While in Gladstone we realised it was almost our last chance to visit a Great Barrier Reef island. Previously we’d turned down Green Island out of Cairns in favour of the Kuranda Railway. At Bowen we decided not to visit touristy Airlie with its numerous sightseeing boats around the Whitsundays. We skirted Mackay so missed the boats to the Northumberlands and Percy Isles. From Rockhampton we could have visited the Keppels but preferred to see family. Then at Gladstone we learned the only business with boats to Lady Musgrave Island (operating out of the Town of Seventeen Seventy) had two boats but one had sunk and the other was in Brisbane for servicing! That left Lady Elliot island at the very bottom of the Great Barrier Reef but it is now a high-priced eco-tourist resort and we only wanted a day trip.
I was particularly disappointed about Lady Musgrave island. Twice in the late seventies-early eighties I visited it on board “Cornelius”. Both times it took great care to negotiate the narrow dog-leg channel through the coral and into a large lagoon where we anchored and snorkelled and dived to our hearts’ content. It is still uninhabited although camping is permitted.
Oh well – onwards. Approaching Bundaberg we stopped at Lake Monduran for a cuppa and met a lovely couple heading in the opposite direction. (So sorry, if you are reading this, we didn’t even catch your names). Too often we meet like-minded people but plans to meet up again somewhere else seldom seem to materialise.
We didn’t have any plans for Bundaberg but on the drive there one of the roadside ‘fatigue zone’ quiz signs was about Bert Hinkler the famous aviator from Bundaberg so we determined to visit the Museum. It turned out to be an interesting treasure-trove located within the Bundaberg Botanical Gardens, where we had a reasonable cafe lunch and then set off to explore.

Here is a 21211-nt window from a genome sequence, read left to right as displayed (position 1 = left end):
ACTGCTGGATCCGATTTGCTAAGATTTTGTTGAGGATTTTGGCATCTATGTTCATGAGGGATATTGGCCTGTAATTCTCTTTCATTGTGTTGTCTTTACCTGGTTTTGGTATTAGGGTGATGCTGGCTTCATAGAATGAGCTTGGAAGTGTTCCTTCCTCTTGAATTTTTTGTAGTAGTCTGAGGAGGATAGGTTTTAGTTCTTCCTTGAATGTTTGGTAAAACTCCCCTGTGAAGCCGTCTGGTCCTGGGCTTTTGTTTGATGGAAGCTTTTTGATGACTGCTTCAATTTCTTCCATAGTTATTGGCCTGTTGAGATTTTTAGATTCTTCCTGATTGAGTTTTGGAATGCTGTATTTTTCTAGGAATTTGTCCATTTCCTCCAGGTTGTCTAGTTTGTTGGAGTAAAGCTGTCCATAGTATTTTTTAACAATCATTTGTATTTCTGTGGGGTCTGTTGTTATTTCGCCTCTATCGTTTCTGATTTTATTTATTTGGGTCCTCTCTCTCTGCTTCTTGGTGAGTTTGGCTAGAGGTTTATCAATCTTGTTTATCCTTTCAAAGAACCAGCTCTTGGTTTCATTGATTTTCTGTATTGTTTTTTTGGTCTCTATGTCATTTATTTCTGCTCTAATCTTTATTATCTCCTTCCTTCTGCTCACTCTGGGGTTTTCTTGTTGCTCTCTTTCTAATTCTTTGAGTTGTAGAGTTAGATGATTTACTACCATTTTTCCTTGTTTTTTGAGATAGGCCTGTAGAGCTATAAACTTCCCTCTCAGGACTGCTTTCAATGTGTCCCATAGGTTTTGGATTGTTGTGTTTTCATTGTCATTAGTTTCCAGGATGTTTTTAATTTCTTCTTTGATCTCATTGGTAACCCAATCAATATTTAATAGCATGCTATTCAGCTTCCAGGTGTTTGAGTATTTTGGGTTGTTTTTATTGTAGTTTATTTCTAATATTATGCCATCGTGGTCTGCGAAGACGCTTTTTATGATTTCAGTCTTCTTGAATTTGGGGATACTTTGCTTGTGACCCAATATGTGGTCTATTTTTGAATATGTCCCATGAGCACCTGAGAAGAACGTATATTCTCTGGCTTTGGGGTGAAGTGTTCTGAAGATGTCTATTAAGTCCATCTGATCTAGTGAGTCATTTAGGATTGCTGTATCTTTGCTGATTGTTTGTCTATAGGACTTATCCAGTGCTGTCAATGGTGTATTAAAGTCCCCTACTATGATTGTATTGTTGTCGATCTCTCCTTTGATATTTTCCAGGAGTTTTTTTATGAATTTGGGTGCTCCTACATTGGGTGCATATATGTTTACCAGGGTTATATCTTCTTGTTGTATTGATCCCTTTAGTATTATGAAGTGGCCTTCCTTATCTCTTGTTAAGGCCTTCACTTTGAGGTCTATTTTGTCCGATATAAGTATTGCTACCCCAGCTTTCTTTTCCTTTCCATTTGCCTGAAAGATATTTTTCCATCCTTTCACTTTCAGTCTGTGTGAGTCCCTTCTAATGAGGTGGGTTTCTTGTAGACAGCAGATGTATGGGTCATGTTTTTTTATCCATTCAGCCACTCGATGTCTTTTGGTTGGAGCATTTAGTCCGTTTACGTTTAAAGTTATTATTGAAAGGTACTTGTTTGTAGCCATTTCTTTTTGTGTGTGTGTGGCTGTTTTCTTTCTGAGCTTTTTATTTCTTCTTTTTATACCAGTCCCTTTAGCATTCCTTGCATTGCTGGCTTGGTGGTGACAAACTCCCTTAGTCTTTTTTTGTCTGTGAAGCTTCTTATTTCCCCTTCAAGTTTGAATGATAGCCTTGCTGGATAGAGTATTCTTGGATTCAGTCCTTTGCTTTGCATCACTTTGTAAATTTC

I thought I was museumed-out but this last one was good, particularly because it had several hands-on flight simulators. Here I am piloting one of Bert’s early gliders (this is the way he “sat” in the cockpit) …
… a model of it on the beach … (you can see the pilot’s position)….
.. plus an amazing story about a fragment from that glider ……
…. us taking turns in the cockpit of another very early plane ….
…. and Dave piloting a Cessna Cub (?) which I also loved. Luckily there were few other visitors so I had several goes. I ALMOST made it to the next airfield before running out of fuel and crashing. I now have a much better understanding of flying small planes!
More planes … (hard to see in the dim light).
Another unusual sign …. (what has happened to Cathy Freeman? – https://www.wyza.com.au/entertainment/where-are-they-now-cathy-freeman.aspx)
Bert flew from Sydney to Bundaberg in 1921 in a Baby Avro. There was much excitement when he arrived ….
Bert lived in England for many years at a house in Southampton called Mon Repos. In 1982 the house was listed for demolition but a long-time Bundaberg resident and Hinkler admirer organised the relocation of the house to Bundaberg as part of the Australian Bicentenary celebrations. A three-man dismantling team from Bundaberg pulled down the house brick by brick and shipped it to Australia in two 20 tonne containers. It was successfully rebuilt and furnished with some of Bert’s furniture which had been saved plus other from the same time period.
We did not stay in Bundaberg but continued towards Maryborough, spending the night at a free camp well guarded by Wicked Banksia-Men. Anyone who read the Snugglepot and Cuddlepie books when young will know what I mean! The dried seed pods used to fascinate me as a child.
Wallum (Banksia) obviously has strong powers of regeneration.
About to leave next morning, we noticed someone must have bashed into our rear bumper bar some time the previous few days. So disappointing – we have come this far without a scratch and now this. Fortunately all the lights still work.